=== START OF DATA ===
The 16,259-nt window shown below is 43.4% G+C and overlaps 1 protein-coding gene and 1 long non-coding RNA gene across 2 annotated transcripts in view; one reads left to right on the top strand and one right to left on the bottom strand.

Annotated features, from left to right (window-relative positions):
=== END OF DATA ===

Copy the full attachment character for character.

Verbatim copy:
The 16,259-nt window shown below is 43.4% G+C and overlaps 1 protein-coding gene and 1 long non-coding RNA gene across 2 annotated transcripts in view; one reads left to right on the top strand and one right to left on the bottom strand.

Annotated features, from left to right (window-relative positions):